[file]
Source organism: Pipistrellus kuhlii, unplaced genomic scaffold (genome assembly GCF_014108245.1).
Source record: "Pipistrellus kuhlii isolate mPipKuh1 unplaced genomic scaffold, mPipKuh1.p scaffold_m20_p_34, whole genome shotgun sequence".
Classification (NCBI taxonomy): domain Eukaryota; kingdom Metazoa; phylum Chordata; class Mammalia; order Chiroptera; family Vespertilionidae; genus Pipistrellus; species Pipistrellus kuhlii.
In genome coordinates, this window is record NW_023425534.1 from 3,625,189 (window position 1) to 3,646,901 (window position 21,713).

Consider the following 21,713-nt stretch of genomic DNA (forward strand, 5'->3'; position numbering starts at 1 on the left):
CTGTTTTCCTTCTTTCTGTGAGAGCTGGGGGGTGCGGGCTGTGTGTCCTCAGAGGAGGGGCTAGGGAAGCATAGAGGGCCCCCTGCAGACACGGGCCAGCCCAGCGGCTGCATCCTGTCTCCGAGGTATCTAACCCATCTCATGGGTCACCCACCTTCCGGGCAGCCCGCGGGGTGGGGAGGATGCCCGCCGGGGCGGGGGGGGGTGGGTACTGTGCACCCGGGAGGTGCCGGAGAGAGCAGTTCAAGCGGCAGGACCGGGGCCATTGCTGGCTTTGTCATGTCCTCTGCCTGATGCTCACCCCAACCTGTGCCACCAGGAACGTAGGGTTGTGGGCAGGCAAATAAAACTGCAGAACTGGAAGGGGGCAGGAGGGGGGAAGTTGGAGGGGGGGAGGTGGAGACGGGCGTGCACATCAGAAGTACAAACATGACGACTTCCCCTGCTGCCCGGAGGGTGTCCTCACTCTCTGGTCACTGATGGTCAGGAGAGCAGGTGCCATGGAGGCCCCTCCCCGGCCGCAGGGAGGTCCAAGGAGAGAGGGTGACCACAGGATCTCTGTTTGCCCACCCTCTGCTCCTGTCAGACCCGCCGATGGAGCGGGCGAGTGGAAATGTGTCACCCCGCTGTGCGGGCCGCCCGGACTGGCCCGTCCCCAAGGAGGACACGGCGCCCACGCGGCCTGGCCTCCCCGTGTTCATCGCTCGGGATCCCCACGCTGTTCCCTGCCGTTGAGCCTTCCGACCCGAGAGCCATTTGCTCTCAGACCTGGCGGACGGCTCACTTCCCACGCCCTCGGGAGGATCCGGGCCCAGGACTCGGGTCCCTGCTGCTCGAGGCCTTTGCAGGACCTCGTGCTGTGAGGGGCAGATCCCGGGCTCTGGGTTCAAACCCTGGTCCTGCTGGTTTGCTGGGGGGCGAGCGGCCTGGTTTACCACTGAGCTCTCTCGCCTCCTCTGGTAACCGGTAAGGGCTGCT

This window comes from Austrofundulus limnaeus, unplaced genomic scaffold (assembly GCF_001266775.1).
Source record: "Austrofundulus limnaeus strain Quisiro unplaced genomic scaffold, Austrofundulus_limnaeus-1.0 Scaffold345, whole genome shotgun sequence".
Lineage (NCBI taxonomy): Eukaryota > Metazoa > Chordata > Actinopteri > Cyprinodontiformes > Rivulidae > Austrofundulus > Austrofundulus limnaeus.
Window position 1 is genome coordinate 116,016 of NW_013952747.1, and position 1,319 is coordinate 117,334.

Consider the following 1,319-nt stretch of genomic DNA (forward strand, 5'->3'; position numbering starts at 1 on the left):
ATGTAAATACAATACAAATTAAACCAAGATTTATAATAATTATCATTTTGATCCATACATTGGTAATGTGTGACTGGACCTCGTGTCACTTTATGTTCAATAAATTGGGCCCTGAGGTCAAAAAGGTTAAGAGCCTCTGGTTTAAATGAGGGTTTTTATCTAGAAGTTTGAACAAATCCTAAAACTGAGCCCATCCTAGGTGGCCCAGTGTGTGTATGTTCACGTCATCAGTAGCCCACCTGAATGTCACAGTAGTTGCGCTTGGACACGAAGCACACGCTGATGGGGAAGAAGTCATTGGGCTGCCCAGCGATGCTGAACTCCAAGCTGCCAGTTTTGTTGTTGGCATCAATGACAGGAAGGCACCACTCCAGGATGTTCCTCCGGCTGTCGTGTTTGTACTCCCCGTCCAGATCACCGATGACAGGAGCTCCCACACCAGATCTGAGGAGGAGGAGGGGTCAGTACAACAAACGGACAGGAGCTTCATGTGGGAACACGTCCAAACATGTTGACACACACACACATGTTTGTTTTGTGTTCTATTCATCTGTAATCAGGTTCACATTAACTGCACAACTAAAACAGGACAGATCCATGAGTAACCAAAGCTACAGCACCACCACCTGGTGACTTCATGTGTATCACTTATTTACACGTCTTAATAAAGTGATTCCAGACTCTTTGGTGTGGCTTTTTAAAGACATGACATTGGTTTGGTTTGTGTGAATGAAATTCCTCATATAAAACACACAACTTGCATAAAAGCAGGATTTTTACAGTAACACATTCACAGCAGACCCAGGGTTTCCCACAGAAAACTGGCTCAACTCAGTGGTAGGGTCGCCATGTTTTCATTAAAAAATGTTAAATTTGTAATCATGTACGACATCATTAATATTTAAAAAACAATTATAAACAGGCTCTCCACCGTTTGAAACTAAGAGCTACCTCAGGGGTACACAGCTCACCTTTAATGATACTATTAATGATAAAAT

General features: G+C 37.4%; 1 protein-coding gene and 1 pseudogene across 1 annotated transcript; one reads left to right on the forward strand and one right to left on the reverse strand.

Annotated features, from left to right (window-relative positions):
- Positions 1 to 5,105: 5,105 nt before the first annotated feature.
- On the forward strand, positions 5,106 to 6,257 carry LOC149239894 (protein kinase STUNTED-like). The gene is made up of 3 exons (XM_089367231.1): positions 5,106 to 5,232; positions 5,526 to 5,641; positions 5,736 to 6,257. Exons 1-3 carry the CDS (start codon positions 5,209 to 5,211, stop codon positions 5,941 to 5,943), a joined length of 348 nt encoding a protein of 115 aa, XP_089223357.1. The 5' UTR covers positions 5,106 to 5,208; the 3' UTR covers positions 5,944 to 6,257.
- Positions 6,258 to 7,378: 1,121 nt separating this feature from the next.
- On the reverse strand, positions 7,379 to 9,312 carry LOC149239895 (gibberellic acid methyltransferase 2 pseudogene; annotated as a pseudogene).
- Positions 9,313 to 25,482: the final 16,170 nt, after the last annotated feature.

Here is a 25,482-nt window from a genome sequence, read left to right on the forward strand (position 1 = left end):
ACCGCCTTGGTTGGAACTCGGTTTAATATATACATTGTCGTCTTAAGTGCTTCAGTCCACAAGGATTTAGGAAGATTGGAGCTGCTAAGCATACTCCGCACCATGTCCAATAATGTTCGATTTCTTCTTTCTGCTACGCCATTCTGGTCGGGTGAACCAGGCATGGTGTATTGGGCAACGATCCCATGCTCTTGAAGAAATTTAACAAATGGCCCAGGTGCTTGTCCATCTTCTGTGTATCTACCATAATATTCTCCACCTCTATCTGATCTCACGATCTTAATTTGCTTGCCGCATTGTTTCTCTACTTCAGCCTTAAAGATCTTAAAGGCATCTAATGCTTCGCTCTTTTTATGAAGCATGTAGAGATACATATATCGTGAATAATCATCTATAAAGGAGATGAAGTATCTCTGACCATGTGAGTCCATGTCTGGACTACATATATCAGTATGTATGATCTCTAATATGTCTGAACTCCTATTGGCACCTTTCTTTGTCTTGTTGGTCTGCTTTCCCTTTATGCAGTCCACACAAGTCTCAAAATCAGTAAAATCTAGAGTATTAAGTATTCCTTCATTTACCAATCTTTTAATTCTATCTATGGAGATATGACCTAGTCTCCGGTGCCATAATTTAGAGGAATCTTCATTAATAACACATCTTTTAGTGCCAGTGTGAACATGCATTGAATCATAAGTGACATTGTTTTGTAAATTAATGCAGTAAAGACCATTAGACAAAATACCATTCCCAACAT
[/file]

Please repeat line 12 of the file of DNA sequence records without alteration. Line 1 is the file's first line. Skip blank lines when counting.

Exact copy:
ATGTAAATACAATACAAATTAAACCAAGATTTATAATAATTATCATTTTGATCCATACATTGGTAATGTGTGACTGGACCTCGTGTCACTTTATGTTCAATAAATTGGGCCCTGAGGTCAAAAAGGTTAAGAGCCTCTGGTTTAAATGAGGGTTTTTATCTAGAAGTTTGAACAAATCCTAAAACTGAGCCCATCCTAGGTGGCCCAGTGTGTGTATGTTCACGTCATCAGTAGCCCACCTGAATGTCACAGTAGTTGCGCTTGGACACGAAGCACACGCTGATGGGGAAGAAGTCATTGGGCTGCCCAGCGATGCTGAACTCCAAGCTGCCAGTTTTGTTGTTGGCATCAATGACAGGAAGGCACCACTCCAGGATGTTCCTCCGGCTGTCGTGTTTGTACTCCCCGTCCAGATCACCGATGACAGGAGCTCCCACACCAGATCTGAGGAGGAGGAGGGGTCAGTACAACAAACGGACAGGAGCTTCATGTGGGAACACGTCCAAACATGTTGACACACACACACATGTTTGTTTTGTGTTCTATTCATCTGTAATCAGGTTCACATTAACTGCACAACTAAAACAGGACAGATCCATGAGTAACCAAAGCTACAGCACCACCACCTGGTGACTTCATGTGTATCACTTATTTACACGTCTTAATAAAGTGATTCCAGACTCTTTGGTGTGGCTTTTTAAAGACATGACATTGGTTTGGTTTGTGTGAATGAAATTCCTCATATAAAACACACAACTTGCATAAAAGCAGGATTTTTACAGTAACACATTCACAGCAGACCCAGGGTTTCCCACAGAAAACTGGCTCAACTCAGTGGTAGGGTCGCCATGTTTTCATTAAAAAATGTTAAATTTGTAATCATGTACGACATCATTAATATTTAAAAAACAATTATAAACAGGCTCTCCACCGTTTGAAACTAAGAGCTACCTCAGGGGTACACAGCTCACCTTTAATGATACTATTAATGATAAAAT